26 May 2014

A nation and its army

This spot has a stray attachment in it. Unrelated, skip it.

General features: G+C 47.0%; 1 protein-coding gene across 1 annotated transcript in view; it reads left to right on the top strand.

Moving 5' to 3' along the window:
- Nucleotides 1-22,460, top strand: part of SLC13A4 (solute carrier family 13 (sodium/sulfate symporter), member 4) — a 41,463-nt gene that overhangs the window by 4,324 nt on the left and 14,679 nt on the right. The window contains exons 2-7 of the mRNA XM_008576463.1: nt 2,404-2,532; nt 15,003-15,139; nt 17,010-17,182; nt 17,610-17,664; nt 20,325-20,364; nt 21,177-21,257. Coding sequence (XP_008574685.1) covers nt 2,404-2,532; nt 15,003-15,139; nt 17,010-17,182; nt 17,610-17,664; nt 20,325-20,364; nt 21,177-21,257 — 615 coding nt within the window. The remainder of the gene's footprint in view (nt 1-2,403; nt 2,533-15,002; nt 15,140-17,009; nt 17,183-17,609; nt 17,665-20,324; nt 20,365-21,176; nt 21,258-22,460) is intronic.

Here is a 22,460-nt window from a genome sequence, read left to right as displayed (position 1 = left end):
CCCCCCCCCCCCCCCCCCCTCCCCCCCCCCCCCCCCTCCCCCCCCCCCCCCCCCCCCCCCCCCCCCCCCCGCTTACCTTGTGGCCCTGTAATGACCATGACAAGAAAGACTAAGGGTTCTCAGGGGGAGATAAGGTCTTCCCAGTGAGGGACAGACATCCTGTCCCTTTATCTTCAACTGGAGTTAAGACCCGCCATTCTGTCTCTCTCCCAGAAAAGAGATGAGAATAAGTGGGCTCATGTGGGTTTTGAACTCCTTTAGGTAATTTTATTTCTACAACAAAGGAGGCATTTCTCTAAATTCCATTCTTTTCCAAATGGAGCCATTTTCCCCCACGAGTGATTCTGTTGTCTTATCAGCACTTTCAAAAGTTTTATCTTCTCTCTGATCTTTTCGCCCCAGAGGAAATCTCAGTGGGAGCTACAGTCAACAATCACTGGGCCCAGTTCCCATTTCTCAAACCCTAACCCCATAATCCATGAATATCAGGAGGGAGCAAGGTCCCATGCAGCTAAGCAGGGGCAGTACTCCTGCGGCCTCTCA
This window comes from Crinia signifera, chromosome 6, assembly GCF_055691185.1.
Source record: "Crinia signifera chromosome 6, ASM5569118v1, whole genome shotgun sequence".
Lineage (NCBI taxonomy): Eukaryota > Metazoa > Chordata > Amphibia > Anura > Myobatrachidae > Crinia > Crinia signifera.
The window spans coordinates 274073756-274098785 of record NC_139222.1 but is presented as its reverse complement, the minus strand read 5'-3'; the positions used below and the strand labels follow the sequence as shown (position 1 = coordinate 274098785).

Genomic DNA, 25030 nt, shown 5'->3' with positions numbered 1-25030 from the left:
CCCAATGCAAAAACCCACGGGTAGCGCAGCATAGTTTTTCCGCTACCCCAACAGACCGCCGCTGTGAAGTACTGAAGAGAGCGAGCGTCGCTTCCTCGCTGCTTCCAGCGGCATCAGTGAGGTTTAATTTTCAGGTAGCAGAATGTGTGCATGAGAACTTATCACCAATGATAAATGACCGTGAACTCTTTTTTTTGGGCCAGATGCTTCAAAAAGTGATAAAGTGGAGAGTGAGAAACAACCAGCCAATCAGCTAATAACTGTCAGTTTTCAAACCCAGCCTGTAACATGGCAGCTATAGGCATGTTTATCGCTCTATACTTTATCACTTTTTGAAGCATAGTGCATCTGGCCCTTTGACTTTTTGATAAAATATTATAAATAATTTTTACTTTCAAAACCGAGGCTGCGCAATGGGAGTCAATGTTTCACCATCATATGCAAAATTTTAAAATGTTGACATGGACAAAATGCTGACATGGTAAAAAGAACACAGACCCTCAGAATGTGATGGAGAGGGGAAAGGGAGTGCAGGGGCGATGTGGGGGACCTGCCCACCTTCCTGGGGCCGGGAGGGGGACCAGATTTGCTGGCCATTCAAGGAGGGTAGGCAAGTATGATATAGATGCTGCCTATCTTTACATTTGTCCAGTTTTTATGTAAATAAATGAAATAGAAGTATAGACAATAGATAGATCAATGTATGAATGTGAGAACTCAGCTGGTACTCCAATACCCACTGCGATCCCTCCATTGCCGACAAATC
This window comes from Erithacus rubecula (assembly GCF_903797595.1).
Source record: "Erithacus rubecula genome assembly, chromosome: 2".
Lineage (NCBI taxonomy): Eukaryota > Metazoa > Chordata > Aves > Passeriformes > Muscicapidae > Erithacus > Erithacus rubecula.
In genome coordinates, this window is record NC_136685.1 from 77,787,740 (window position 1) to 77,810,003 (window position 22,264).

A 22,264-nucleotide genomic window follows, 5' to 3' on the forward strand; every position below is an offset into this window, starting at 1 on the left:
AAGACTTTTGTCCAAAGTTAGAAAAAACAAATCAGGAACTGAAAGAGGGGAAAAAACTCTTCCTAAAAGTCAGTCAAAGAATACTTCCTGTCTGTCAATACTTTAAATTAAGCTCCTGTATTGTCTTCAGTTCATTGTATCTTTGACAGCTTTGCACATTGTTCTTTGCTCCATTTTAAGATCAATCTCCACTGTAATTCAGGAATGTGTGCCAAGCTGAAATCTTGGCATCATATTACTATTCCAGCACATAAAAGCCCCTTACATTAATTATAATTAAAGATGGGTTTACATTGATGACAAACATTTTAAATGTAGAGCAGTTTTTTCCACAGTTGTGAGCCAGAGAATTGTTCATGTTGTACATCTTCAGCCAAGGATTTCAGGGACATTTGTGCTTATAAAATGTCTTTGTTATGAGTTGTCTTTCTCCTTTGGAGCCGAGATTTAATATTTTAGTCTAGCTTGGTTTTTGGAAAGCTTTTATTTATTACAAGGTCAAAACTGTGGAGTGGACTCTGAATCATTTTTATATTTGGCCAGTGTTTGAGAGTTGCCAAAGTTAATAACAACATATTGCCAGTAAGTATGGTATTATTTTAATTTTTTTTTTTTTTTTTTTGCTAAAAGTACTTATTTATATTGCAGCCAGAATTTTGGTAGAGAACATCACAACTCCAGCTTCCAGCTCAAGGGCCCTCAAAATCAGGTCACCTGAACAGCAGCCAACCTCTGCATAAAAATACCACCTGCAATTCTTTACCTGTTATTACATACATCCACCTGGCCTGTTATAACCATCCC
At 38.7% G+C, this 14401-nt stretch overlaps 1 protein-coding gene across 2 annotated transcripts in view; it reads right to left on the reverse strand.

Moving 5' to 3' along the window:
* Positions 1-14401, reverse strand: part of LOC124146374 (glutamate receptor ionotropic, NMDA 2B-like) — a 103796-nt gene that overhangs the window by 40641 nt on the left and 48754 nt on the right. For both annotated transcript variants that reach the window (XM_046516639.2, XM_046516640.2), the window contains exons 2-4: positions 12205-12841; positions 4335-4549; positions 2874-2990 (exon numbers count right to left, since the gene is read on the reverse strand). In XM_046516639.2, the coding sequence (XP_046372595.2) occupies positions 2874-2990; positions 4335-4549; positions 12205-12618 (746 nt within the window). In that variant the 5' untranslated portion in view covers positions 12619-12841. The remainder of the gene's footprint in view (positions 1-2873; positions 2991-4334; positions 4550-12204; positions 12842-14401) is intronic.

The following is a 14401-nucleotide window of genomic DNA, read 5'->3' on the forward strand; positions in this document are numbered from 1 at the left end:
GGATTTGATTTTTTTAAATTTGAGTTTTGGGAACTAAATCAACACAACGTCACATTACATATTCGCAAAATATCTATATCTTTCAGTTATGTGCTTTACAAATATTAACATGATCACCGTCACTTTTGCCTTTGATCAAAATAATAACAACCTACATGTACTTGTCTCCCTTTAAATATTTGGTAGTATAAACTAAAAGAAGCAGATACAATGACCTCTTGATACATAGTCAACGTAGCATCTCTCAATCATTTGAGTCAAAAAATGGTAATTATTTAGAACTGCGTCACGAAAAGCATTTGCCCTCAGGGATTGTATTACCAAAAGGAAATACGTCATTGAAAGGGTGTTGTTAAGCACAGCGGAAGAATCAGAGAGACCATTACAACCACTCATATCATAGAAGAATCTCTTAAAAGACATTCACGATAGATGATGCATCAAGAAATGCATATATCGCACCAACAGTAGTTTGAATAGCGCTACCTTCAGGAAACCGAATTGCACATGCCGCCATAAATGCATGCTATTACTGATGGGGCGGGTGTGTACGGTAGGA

Irreverent thoughts for Memorial Day: I've been following the news from Thailand and watching footage of the coup d'etat announcement by the new military junta. I couldn't help thinking: who are they kidding? It's the same old playbook that juntas have been using for generations: reduce TV programming to martial music and patriotic tunes to put the sheep in the mood. Then you have that sad bunch of generals on TV, as if citizens are supposed to be automatically impressed if not awed by their collective presence. Does anyone anywhere fall for it anymore? Can a nation's military expect to be recognized as an impartial, nonpartisan arbiter of its political future acting out of disinterested benevolence and a truly objective sense of national interest? I suppose there are people -- civilians as well as military -- who would like to think so, who would like to have something, in the absence of monarchy or, in Thailand's case, as a supplement to it, that embodies the continuity of the state if not the spirit of the nation, or shows that the nation's essence isn't subject to a vote. But some would say that to imagine a military playing this role is an ideology in its own right. Others might question whether, in a country so apparently and irreconcilably divided on partisan (or class) lines as Thailand, the military is really neutral, preferring none of the major factions. Whatever the true motives of the Thai junta, their country is only the latest case in which extralegal solutions are sought for partisan impasses. The previous example was Ukraine, where the solution seems to be federalism or separation, the divide being as much geographic and cultural as it was partisan. Any multiparty democracy theoretically faces the danger of partisan gridlock, depending on the rights its constitution grants political minorities. Can such systems provide an authority above partisanship for the nation to fall back on, and will people in such systems accept the necessity sometimes of an assertion of authority that isn't elected? If not the military, what can this authority be? The people themselves, you might say, but Ukraine proves that people power in one place doesn't necessarily represent all a nation's people. A mob is as likely to be partisan as a junta. The real problem, in our age of mutual distrust, is that we don't know when it's safe to submit. There's always a fear that an election won by the other side will be the last election, while is some cultures ideologies embolden people to refuse governments even the minimal degree of submission (call it deference if you prefer) necessary for stable administration. We assume our eternal right to say no; will we ever acknowledge an obligation, at any time, to say yes, whether because a majority expects it or a survival imperative requires it? Military juntas appeal to the idea that the nation has an existence independent of elections and parties, though a soldier's idea of the nation's essence may differ from a true democrat's. They are distrusted by those who believe that a nation's direction can only be defined democratically, by voting and perhaps inevitably through the instrumentality of parties. If politics were more simple -- if it were only a matter of how we survive -- perhaps neither parties nor juntas would be necessary. But politics is rarely that simple, and the complications sometimes seem to make the simplest functions doubtful. Neither Thais nor Ukrainians nor Americans agree much on the direction of their countries, their mutual responsibilities as citizens, and so on. Despite what liberals think, none of them can keep disagreeing forever if disagreement means perpetual gridlock. Either elections must confer upon one party decisive power to govern without obstruction, or some unelected force must be able to act decisively when parties cannot, at least when the needs of the nation objectively demand it. Perhaps some Thais trust their army to play the latter role. Does any American trust his army the same way? If not, maybe the military needs reform so that it can be trusted in a crisis, or else some trustworthy alternate force must come into being. If someone has a practical solution to these puzzles, his or her memory would be worth honoring every year.

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